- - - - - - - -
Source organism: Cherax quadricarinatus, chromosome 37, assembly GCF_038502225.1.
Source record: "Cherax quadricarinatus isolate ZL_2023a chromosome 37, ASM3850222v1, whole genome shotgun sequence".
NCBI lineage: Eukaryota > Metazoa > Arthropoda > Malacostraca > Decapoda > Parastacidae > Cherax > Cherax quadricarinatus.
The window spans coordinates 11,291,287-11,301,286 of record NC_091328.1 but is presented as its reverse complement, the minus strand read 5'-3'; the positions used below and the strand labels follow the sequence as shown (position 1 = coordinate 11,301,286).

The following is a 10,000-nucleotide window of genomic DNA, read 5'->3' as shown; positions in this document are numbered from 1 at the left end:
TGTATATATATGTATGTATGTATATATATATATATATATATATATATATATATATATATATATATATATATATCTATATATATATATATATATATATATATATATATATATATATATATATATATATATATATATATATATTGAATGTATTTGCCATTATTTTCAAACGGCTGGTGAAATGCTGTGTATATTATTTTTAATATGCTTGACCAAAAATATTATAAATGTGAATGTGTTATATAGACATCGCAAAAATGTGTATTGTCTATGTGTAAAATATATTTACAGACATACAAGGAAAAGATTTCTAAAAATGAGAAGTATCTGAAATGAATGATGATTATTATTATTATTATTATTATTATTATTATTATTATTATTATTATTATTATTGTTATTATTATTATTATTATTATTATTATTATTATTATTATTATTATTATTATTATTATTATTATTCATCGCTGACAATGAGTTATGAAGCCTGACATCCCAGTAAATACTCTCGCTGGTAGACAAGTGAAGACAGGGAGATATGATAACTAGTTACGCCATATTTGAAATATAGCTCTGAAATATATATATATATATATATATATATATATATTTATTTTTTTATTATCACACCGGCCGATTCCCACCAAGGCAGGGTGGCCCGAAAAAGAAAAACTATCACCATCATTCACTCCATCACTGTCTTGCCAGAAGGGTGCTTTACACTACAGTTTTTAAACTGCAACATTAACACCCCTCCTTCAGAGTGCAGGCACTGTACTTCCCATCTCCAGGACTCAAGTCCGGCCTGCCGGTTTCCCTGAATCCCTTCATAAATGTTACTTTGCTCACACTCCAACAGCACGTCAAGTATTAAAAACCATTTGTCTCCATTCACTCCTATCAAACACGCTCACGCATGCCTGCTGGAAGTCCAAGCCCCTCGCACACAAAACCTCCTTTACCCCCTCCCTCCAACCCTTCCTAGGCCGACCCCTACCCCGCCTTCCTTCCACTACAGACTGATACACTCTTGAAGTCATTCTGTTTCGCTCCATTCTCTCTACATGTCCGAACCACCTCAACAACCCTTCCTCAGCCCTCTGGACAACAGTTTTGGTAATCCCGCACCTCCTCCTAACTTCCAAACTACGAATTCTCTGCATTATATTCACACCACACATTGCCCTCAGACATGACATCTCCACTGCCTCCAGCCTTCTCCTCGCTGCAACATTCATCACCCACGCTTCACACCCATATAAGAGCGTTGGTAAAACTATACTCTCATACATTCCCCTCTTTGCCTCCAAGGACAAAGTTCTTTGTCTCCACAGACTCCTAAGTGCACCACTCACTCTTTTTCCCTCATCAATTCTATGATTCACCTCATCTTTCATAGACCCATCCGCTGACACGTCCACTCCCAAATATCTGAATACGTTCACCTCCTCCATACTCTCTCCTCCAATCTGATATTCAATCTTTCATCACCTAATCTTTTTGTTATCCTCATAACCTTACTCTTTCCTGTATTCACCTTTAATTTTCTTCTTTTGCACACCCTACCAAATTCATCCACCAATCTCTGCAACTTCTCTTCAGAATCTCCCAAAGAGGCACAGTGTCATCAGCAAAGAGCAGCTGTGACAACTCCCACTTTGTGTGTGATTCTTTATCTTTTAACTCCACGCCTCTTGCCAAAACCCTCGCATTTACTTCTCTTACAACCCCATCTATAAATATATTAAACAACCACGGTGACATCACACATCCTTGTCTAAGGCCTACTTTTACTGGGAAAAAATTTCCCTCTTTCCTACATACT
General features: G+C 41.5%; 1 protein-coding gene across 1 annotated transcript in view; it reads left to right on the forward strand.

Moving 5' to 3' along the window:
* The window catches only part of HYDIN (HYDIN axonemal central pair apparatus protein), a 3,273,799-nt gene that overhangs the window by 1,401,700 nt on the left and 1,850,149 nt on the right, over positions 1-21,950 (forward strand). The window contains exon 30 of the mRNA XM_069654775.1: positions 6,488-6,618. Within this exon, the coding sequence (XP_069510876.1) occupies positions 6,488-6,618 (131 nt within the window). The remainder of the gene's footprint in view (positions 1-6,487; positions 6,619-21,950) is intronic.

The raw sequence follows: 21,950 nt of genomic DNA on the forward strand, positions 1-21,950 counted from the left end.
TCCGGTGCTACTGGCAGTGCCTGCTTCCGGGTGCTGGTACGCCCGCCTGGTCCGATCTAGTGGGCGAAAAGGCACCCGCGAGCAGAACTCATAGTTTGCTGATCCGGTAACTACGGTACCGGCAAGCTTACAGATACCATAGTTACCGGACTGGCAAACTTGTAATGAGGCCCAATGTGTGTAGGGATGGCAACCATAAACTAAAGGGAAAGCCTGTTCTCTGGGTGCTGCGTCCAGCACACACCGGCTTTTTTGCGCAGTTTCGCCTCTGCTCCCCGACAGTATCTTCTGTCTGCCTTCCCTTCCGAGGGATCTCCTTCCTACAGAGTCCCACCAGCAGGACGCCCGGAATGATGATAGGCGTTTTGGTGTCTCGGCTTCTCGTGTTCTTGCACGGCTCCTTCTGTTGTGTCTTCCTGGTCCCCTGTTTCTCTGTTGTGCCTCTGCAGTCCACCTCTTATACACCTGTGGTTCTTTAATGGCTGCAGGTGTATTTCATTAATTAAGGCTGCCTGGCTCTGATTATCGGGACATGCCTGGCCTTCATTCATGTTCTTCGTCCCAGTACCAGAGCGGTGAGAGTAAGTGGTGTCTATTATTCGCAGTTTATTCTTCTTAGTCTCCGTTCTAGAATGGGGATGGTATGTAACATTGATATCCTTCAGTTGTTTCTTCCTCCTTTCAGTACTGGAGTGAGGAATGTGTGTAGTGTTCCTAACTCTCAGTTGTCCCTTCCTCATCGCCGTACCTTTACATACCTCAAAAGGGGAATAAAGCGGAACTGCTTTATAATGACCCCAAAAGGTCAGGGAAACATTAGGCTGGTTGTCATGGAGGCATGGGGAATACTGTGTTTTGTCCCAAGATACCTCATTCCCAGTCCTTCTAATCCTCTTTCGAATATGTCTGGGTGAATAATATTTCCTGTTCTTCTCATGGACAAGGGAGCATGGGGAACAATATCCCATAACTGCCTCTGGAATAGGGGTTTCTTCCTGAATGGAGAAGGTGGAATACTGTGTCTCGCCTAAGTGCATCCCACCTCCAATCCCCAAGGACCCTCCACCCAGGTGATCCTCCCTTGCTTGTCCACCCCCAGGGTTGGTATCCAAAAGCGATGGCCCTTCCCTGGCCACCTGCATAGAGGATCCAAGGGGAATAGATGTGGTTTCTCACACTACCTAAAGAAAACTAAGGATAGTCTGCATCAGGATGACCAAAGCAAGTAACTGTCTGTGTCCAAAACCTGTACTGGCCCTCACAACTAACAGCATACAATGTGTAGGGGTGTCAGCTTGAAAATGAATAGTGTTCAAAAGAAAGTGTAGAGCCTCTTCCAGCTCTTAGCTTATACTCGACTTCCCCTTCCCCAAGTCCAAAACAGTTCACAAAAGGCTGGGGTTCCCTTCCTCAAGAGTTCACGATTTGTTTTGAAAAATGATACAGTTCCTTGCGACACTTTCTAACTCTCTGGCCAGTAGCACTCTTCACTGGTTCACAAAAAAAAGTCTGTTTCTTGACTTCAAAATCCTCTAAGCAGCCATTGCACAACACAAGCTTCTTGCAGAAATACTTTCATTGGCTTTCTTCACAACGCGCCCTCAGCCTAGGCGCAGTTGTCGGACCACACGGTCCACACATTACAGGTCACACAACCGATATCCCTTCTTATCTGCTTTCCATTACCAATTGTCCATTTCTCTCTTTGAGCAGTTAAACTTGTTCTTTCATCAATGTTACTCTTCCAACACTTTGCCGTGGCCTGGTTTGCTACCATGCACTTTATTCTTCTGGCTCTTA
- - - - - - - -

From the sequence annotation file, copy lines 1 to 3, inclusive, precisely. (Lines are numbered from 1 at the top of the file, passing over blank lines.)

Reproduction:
Source organism: Cherax quadricarinatus, chromosome 37, assembly GCF_038502225.1.
Source record: "Cherax quadricarinatus isolate ZL_2023a chromosome 37, ASM3850222v1, whole genome shotgun sequence".
NCBI lineage: Eukaryota > Metazoa > Arthropoda > Malacostraca > Decapoda > Parastacidae > Cherax > Cherax quadricarinatus.